Harmonic Feedback by Tara Kelly tells the tale of a teenage girl with Asperger’s syndrome, ADHD, and anxiety disorder who joins a band and meets her dream guy.
At least, that’s what I thought it would be about. It turned out to be something totally different.
I chose this book because I, too, have Asperger’s and am learning how to play guitar. I am always eager to see disabilities represented in books, and Harmonic Feedback did not let me down. It’s stunning in more ways than one: the storytelling is amazing, the character development is awesome, and Kelly had me hanging on her every word as the plot unfolded.
We meet Drea, the main character, and her mom as they are arriving at Drea’s grandmother’s house. At first, I hated Drea’s grandmother. I thought she was mean, but towards the end of the book I began to see her change.
This book contains everything from first kisses in the rain to meeting another autistic person, to dealing with surprising friendship and heartbreaking loss.
I won’t give away any spoilers, but towards the end something very surprising (at least to me) happens, and I couldn’t believe it.
I cannot praise this book highly enough. I would give it five out of five stars and definitely recommend this book to other autistic teenagers and young adults. I do feel like some of the content matter is too mature for younger kids; if you’re not into mentions of drugs, violence, or sex, I wouldn’t read this book.
I saw, and still see, a lot of myself in Drea, and I imagine other autistic folks will be able to do the same. I smiled with recognition when I read about Drea rocking back and forth and covering her ears in loud and stressful situations, because I stim in stressful situations, too. I truly understood her: I have also gone through many different therapists and psychiatrists, and also have trouble understanding social cues and facial expressions. It was so nice to see accurate representation, because as an autistic person, I don’t see that very often.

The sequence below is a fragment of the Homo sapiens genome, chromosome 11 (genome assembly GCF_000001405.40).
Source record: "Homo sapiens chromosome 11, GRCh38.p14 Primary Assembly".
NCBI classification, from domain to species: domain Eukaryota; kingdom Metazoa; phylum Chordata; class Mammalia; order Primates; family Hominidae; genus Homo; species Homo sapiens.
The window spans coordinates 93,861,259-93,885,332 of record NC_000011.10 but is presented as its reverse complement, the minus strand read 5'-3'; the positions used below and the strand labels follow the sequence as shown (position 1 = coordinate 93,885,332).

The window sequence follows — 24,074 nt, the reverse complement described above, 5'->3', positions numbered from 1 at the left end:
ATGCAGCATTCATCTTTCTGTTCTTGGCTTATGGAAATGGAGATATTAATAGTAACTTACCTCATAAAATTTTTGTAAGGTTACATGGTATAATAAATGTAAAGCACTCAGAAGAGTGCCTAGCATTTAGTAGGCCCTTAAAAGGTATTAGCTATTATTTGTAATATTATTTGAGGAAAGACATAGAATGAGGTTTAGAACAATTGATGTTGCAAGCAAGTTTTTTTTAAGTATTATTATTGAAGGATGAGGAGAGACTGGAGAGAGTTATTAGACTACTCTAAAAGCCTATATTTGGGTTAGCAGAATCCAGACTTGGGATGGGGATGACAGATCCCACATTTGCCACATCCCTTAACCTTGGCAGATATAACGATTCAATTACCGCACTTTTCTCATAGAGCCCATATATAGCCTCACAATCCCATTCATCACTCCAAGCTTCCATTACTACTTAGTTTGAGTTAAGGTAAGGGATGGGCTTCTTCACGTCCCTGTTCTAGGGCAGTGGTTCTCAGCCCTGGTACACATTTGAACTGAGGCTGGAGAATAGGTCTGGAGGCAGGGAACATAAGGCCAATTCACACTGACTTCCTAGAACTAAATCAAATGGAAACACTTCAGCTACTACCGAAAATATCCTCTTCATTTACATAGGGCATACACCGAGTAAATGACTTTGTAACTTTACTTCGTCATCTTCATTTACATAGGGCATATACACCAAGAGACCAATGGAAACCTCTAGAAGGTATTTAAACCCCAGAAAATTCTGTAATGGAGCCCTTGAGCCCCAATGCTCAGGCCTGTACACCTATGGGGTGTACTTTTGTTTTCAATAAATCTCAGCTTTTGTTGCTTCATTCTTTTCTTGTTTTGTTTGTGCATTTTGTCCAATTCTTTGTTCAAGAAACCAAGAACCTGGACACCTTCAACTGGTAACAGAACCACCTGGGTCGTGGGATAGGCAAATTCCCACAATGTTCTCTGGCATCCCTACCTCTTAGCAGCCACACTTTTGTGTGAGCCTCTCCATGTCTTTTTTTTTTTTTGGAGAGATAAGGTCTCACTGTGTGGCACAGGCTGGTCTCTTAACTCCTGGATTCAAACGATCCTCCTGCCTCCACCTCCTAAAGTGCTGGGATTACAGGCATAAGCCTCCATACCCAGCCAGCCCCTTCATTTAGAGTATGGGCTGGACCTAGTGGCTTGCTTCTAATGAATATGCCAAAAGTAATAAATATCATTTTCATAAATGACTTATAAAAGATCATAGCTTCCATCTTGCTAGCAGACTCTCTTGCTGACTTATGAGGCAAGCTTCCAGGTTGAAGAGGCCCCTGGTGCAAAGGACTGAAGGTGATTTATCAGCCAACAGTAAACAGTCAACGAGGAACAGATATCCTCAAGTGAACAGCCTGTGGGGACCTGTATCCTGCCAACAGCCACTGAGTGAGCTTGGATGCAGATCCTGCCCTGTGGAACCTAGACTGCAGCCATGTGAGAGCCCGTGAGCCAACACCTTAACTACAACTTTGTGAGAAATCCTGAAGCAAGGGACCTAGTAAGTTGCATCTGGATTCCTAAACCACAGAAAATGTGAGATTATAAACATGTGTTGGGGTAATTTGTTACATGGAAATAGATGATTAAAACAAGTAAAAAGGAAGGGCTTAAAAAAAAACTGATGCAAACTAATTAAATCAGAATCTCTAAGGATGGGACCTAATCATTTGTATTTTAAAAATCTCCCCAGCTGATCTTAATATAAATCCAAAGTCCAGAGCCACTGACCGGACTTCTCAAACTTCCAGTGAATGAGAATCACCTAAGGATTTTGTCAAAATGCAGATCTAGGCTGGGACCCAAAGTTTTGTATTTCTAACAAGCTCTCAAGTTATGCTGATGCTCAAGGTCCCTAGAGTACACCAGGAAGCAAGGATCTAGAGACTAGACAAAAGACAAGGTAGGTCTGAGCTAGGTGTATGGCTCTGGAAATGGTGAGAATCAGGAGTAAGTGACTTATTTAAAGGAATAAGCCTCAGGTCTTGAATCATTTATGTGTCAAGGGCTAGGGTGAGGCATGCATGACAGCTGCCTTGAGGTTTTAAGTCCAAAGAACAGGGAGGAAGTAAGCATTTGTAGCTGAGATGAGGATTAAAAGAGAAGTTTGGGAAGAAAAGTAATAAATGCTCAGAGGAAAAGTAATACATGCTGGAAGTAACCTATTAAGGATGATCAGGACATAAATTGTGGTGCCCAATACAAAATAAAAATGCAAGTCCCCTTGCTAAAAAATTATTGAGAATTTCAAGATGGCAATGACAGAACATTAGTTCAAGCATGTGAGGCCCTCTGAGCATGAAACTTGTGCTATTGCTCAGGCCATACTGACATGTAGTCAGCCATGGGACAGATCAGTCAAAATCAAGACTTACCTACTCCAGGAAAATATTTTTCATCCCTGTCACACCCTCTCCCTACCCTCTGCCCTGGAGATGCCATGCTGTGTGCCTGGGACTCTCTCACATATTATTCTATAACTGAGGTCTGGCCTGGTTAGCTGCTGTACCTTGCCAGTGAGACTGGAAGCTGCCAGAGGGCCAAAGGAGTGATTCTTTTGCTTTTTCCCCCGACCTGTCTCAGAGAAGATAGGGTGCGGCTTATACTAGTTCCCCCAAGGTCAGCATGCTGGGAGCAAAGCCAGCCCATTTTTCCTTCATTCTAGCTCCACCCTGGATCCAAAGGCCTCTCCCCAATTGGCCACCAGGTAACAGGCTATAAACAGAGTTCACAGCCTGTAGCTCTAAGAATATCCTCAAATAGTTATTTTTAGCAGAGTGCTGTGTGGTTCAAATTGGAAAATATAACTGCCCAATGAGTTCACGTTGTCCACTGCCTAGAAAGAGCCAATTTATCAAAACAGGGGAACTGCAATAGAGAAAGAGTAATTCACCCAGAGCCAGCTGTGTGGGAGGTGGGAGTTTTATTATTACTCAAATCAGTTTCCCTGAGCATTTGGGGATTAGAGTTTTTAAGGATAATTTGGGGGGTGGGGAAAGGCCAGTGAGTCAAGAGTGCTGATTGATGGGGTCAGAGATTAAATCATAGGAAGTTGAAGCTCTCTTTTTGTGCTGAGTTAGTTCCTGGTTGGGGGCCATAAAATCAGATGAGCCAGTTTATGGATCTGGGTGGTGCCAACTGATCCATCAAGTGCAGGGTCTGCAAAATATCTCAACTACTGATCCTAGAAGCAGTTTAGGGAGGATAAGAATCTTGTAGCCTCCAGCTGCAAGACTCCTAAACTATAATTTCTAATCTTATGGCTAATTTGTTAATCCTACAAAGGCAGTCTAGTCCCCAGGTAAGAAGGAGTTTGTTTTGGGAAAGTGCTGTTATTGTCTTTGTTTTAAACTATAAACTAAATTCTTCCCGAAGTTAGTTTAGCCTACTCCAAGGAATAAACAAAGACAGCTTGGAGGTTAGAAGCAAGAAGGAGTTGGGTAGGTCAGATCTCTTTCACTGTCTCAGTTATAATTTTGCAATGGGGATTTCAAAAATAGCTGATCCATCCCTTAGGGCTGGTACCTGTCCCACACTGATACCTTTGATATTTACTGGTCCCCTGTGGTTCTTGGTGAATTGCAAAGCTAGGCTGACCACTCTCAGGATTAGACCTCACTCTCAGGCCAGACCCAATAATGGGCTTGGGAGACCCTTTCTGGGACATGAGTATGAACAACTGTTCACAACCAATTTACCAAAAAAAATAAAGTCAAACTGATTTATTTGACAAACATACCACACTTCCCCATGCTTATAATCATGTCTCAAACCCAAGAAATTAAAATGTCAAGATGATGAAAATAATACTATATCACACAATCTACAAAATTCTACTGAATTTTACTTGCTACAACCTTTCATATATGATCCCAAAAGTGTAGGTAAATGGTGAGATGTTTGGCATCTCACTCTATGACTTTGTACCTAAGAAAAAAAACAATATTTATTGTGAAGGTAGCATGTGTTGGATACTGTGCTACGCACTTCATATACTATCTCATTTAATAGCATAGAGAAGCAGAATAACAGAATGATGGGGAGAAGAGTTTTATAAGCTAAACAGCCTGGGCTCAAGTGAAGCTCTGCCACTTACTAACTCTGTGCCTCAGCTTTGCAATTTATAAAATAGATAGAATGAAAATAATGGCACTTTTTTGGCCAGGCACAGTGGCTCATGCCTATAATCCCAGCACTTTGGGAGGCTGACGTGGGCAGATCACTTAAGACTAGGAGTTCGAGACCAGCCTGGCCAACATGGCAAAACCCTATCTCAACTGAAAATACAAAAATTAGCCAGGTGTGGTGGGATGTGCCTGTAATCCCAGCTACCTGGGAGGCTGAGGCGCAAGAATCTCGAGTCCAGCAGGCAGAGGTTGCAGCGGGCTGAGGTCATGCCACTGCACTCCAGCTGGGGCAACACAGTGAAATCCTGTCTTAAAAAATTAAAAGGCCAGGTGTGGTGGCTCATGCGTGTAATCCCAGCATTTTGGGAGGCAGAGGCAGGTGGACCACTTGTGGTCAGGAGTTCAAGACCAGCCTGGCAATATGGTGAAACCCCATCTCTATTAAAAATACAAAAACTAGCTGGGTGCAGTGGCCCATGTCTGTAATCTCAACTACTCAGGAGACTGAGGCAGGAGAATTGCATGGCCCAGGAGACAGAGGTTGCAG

I do have some criticisms, however: one is that Drea seems ableist. She uses the R-word a few times, which is one of those words I absolutely despise. It is, unfortunately, common for disabled people to have internalized ableism. This can be seen in the book when Drea says that Asperger’s is different than Classic Autism. She sees herself as higher-functioning than Justin’s niece. The terms “high-functioning” and “low-functioning” are loaded phrases, with non-autistic people’s ideas of what functioning is “supposed” to look like. Levels of functioning are not for non-autistic people to decide. No one really called out Drea’s ableism; there was nobody who said, “Hey, that’s not cool.”
Another criticism I have is that Drea hates medication. I’m personally on medication for OCD, depression, and anxiety, and I believe medication, along with therapy, can make all the difference in the world for some people. It’s true that medication may not be for everyone, but I hate the trope that medication is evil, and makes people less themselves. Medication can save lives.
I also liked the way that Kelly wove in Drea’s special interest into the story. The descriptions never sounded like rants to me, but as intriguing descriptions of music production. To me, someone who isn’t very interested in music production, it was fascinating. Now, if only I could apply that same interest to my geometry class…
In short, this book was amazing. It will always have a special place in my heart, and I can’t wait to read it again.